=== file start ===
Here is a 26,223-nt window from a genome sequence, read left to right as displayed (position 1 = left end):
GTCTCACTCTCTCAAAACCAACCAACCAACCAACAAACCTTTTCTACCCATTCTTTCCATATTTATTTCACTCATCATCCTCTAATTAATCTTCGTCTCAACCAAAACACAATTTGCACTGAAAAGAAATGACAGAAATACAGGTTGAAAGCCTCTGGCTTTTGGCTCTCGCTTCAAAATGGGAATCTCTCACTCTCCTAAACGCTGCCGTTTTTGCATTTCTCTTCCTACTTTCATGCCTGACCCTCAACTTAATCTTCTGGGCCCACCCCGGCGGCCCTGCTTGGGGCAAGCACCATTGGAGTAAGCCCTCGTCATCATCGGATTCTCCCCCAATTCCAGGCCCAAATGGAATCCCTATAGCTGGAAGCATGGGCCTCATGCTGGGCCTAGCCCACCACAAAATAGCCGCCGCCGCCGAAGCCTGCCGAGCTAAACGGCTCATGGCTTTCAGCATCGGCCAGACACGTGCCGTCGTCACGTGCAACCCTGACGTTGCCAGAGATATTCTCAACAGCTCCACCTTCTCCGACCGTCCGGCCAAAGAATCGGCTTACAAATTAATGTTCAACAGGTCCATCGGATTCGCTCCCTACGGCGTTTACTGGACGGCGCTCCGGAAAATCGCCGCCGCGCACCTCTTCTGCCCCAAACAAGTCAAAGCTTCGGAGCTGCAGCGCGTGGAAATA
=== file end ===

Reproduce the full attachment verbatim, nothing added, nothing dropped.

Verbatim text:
Here is a 26,223-nt window from a genome sequence, read left to right as displayed (position 1 = left end):
GTCTCACTCTCTCAAAACCAACCAACCAACCAACAAACCTTTTCTACCCATTCTTTCCATATTTATTTCACTCATCATCCTCTAATTAATCTTCGTCTCAACCAAAACACAATTTGCACTGAAAAGAAATGACAGAAATACAGGTTGAAAGCCTCTGGCTTTTGGCTCTCGCTTCAAAATGGGAATCTCTCACTCTCCTAAACGCTGCCGTTTTTGCATTTCTCTTCCTACTTTCATGCCTGACCCTCAACTTAATCTTCTGGGCCCACCCCGGCGGCCCTGCTTGGGGCAAGCACCATTGGAGTAAGCCCTCGTCATCATCGGATTCTCCCCCAATTCCAGGCCCAAATGGAATCCCTATAGCTGGAAGCATGGGCCTCATGCTGGGCCTAGCCCACCACAAAATAGCCGCCGCCGCCGAAGCCTGCCGAGCTAAACGGCTCATGGCTTTCAGCATCGGCCAGACACGTGCCGTCGTCACGTGCAACCCTGACGTTGCCAGAGATATTCTCAACAGCTCCACCTTCTCCGACCGTCCGGCCAAAGAATCGGCTTACAAATTAATGTTCAACAGGTCCATCGGATTCGCTCCCTACGGCGTTTACTGGACGGCGCTCCGGAAAATCGCCGCCGCGCACCTCTTCTGCCCCAAACAAGTCAAAGCTTCGGAGCTGCAGCGCGTGGAAATA